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The Cobra Effect

https://nesslabs.com/cobra-effect

nesslabs.com

The Cobra Effect
The world is much more complex than we realise. The Cobra Effect is when an attempted solution results in unintended consequences.

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The Cobra Effect

The Cobra Effect

Most of us have a simple, cause-to-effect relationship with our surroundings and the events that unfold in our lives. We try to solve problems using a linear-thinking model, resulting in inconstant consequences. This is known as The Cobra Effect.

Linear thinking assumes that there will be no unpredictable side-effects and nothing unusual or unexpected will happen, which may or may not be the case.

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Origin of The Cobra Effect

Origin of The Cobra Effect

The term ‘Cobra Effect’ originates from Colonial India, which was under the rule of the Britishers. To tackle the problem of the growing number of cobras, the British government announced a bounty on every dead cobra. Enterprising locals started breeding cobras and kept on claiming the bounty reward. When the Britishers realized this and stopped the reward, the snakes were set free, increasing the population in the city.

This anecdote revealed that a linear, logical solution could also make the problem worse.

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Understanding Dynamic Systems

A dynamic system has two types of feedback loops:

  • Positive Feedback: This feedback loop keeps the coveted effect in progress.
  • Balancing Feedback: Also called negative feedback, this loop keeps the system in a balanced state.

Instead of assuming that a dynamic system is a chain of linear events, we need to step back and look at the big picture and try to understand the complex feedback interactions.

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Applying Mental Models

It is impossible to accurately predict all potentialities in any proposed decision, as the amount of information we have is almost always inadequate.

Mental Models are cognitive constructs in our brain, which like an algorithm, can help us minimize any unwanted consequences while making a choice.

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Second-Level Thinking

Second-level thinking is a form of mental model that makes us map out the complex implications of the various decisions under consideration.

This helps us take into account the limitations of our minds and separate the signal from the noise.

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You need some detachment and perspective. Remind yourself that winning an argument or proving your point really gets you nowhere in the long run.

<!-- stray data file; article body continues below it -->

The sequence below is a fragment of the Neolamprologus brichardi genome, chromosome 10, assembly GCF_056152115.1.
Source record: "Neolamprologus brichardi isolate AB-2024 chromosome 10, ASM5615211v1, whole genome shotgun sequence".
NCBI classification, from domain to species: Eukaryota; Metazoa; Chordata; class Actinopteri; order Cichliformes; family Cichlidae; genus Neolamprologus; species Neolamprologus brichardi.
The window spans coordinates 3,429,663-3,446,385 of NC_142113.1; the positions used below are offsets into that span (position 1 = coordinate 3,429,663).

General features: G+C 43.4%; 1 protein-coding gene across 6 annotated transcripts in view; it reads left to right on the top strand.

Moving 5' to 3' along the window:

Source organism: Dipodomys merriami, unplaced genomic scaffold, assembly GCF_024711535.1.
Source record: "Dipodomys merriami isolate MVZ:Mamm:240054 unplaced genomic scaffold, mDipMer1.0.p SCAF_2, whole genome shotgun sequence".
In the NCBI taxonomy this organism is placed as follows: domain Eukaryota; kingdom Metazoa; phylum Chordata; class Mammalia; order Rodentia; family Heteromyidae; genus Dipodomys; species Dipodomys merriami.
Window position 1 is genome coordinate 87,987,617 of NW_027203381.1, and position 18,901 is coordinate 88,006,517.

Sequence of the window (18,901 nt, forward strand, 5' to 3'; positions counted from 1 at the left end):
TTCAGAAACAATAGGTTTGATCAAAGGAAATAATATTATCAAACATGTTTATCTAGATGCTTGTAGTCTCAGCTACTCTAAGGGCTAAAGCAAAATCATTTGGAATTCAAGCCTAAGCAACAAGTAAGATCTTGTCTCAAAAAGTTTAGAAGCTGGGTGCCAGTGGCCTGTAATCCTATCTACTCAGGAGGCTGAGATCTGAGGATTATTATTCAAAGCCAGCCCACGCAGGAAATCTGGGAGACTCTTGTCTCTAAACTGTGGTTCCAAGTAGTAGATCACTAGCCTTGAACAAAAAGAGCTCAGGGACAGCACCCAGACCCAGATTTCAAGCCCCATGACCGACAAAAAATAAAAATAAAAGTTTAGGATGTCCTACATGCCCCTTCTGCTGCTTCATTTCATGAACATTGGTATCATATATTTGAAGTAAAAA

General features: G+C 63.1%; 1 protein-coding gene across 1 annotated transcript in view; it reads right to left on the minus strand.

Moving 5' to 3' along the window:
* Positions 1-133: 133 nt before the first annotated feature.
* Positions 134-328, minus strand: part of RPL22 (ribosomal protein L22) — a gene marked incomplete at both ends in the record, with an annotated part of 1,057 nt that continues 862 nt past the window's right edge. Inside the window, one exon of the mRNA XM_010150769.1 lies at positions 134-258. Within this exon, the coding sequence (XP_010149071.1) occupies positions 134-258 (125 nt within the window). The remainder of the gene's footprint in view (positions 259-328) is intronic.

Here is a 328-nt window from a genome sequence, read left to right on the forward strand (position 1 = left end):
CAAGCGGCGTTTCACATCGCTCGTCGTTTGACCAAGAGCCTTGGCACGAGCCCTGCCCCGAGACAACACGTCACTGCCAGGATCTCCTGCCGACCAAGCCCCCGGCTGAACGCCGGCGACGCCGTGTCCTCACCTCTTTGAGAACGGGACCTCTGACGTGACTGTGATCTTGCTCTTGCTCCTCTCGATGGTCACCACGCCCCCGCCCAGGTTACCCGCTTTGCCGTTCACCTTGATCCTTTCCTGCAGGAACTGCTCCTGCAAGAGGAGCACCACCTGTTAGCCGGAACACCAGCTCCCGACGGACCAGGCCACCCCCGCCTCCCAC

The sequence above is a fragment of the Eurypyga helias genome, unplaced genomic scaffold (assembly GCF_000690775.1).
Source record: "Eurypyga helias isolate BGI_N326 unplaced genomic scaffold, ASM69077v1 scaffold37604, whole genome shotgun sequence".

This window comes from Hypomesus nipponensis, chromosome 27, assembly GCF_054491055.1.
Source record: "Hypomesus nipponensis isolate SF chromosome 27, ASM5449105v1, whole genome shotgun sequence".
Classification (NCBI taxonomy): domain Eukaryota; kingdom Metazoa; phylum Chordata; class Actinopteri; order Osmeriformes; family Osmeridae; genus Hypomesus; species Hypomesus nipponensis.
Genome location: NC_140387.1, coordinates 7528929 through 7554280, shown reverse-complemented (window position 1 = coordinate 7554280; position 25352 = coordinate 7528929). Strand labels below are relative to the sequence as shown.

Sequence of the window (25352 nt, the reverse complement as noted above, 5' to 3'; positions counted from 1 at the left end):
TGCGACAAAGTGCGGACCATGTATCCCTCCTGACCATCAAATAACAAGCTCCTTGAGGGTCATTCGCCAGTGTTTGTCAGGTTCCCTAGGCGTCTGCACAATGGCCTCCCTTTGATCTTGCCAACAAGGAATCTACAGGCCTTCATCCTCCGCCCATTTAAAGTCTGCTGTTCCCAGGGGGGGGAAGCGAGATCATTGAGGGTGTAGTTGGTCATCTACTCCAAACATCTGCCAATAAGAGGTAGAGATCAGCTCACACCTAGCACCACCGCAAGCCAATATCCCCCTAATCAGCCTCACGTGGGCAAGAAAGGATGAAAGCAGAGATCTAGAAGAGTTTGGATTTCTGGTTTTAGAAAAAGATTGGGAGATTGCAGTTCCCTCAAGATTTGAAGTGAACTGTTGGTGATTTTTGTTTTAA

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Systems thinking

Is a way of seeing the world as a series of interconnected and interdependent systems rather than lots of independent parts. 

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Systems

...are sets of related components that work together in a particular environment to perform whatever functions are required to achieve the system's objective.

The 3 main systems at play

  • Social systems: rules and structures, created by humans, that keep society functioning.
  • Industrial systems: all manufactured material world, created to facilitate human needs.
  • The ecosystem: which provides all the natural services (clean air, food, fresh water, minerals and natural resources) needed for the other two systems to exist.

The Law Of Unintended Consequences

The Law Of Unintended Consequences

There are many situations and disastrous circumstances where impulsive and emotional solutions are applied, which apparently solve the problem but unintentionally create new problems or collateral ...

Decision Making And The Law Of Unintended Consequences

Our worst decisions are only later known to us as being terrible ones. When we make those decisions, we think of them as good ones

We take shortcuts and solve problems in a quick-fix, rapid-relief method. We don’t consider any long-term effects or where the dominos will fall based on our choices.

Reasons We Suffer From The Law Of Unintended Consequences

  1. We play it safe and do not want to take the time and investigate the root cause of a problem.
  2. Our many cognitive biases act like blind spots, making us only see immediate threats.
  3. We focus on something visual and available (like what’s on TV) and worry about those problems instead of focusing on the real but invisible problems which may be more lethal.
  4. Our decisions have certain compounding effects that are not visible for years, yet when the entire time period and the corresponding events are accounted for, the stupidity of the solution is revealed.